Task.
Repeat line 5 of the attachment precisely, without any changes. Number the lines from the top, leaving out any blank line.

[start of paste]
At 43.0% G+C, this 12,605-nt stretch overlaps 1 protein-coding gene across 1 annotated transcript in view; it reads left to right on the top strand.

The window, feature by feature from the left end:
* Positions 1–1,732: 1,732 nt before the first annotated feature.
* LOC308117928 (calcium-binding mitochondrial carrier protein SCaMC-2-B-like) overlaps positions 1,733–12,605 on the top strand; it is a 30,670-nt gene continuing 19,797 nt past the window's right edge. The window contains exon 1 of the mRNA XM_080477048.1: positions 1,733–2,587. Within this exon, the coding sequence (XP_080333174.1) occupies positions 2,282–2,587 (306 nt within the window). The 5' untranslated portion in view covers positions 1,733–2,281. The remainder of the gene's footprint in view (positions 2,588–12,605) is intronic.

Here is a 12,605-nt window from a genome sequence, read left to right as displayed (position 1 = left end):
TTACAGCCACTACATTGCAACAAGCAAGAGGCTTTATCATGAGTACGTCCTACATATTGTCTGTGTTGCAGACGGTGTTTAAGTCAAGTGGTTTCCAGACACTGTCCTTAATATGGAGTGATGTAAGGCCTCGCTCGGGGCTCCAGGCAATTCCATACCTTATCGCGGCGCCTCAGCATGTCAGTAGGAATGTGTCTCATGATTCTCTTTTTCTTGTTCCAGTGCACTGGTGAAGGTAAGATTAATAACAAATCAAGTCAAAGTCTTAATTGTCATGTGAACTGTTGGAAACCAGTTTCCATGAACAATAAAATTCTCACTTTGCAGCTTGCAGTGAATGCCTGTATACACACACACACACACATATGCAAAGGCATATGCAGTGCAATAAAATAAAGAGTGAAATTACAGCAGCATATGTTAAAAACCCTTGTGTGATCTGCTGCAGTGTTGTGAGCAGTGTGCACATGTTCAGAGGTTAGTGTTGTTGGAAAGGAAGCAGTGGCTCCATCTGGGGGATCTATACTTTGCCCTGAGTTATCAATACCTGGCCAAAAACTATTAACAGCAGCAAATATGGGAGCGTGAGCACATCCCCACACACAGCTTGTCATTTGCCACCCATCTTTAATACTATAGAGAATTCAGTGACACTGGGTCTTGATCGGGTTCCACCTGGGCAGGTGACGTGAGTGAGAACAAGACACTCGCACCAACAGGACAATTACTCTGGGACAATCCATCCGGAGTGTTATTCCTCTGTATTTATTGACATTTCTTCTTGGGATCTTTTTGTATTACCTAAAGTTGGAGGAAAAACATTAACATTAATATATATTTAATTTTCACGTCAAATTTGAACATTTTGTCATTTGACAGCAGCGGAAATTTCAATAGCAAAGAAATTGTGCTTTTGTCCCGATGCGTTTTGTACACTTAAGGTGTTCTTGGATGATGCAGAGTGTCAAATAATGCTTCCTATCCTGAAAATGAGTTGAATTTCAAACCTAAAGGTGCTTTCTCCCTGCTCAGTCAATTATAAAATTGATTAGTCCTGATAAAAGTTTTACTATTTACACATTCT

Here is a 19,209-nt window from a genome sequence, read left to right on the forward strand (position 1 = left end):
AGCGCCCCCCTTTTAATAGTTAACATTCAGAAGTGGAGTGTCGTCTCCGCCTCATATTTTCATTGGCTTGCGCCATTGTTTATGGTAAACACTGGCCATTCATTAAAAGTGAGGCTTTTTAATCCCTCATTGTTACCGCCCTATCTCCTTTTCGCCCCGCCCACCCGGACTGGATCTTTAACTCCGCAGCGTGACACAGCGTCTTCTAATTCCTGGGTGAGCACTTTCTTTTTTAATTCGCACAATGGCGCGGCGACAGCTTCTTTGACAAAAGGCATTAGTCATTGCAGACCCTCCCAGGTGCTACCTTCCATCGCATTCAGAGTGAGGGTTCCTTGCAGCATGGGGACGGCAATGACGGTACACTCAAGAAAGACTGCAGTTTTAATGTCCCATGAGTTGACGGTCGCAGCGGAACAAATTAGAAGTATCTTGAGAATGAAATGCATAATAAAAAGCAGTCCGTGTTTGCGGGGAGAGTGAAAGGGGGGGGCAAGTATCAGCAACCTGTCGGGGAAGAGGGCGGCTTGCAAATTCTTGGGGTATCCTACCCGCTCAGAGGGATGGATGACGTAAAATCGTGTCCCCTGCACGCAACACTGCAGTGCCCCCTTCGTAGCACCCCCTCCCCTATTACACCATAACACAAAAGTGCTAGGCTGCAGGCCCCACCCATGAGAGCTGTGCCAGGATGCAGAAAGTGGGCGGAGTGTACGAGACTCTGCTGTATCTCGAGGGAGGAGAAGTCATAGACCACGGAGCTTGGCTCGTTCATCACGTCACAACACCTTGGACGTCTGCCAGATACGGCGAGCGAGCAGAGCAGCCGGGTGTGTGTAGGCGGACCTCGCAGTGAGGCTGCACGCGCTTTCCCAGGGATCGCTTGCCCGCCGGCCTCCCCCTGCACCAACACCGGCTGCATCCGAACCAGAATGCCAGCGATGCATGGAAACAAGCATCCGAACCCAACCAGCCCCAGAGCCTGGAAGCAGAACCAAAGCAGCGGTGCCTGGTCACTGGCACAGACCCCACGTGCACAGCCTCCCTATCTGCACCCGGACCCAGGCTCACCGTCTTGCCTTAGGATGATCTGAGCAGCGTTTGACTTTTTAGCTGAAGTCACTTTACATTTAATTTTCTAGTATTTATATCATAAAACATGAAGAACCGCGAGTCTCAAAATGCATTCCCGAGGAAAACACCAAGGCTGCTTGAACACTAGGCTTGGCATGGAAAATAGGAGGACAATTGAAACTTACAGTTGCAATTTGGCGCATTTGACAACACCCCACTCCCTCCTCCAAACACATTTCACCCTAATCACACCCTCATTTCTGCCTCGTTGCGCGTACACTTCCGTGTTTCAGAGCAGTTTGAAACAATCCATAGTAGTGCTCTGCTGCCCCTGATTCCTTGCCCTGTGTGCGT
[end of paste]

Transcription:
Here is a 12,605-nt window from a genome sequence, read left to right as displayed (position 1 = left end):